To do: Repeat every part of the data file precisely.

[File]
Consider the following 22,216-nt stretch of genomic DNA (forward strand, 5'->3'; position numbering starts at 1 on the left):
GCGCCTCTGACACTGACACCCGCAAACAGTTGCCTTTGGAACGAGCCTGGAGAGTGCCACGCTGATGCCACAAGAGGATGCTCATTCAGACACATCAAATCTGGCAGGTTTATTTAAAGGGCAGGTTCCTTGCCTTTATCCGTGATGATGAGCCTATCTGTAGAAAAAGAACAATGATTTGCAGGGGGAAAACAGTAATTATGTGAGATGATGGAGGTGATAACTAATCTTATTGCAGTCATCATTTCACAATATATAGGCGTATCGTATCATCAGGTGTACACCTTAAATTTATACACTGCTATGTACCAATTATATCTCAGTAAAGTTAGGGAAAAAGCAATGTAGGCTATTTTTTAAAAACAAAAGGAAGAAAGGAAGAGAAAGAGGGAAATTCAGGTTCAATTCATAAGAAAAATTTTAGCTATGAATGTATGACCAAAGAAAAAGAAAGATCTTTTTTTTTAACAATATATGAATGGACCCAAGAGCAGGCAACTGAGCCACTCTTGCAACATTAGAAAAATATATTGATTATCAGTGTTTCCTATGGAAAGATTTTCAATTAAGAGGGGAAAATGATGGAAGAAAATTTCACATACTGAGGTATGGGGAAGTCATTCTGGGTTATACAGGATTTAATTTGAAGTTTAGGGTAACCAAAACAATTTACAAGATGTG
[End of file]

Consider the following 22,216-nt stretch of genomic DNA (forward strand, 5'->3'; position numbering starts at 1 on the left):
GCGCCTCTGACACTGACACCCGCAAACAGTTGCCTTTGGAACGAGCCTGGAGAGTGCCACGCTGATGCCACAAGAGGATGCTCATTCAGACACATCAAATCTGGCAGGTTTATTTAAAGGGCAGGTTCCTTGCCTTTATCCGTGATGATGAGCCTATCTGTAGAAAAAGAACAATGATTTGCAGGGGGAAAACAGTAATTATGTGAGATGATGGAGGTGATAACTAATCTTATTGCAGTCATCATTTCACAATATATAGGCGTATCGTATCATCAGGTGTACACCTTAAATTTATACACTGCTATGTACCAATTATATCTCAGTAAAGTTAGGGAAAAAGCAATGTAGGCTATTTTTTAAAAACAAAAGGAAGAAAGGAAGAGAAAGAGGGAAATTCAGGTTCAATTCATAAGAAAAATTTTAGCTATGAATGTATGACCAAAGAAAAAGAAAGATCTTTTTTTTTAACAATATATGAATGGACCCAAGAGCAGGCAACTGAGCCACTCTTGCAACATTAGAAAAATATATTGATTATCAGTGTTTCCTATGGAAAGATTTTCAATTAAGAGGGGAAAATGATGGAAGAAAATTTCACATACTGAGGTATGGGGAAGTCATTCTGGGTTATACAGGATTTAATTTGAAGTTTAGGGTAACCAAAACAATTTACAAGATGTG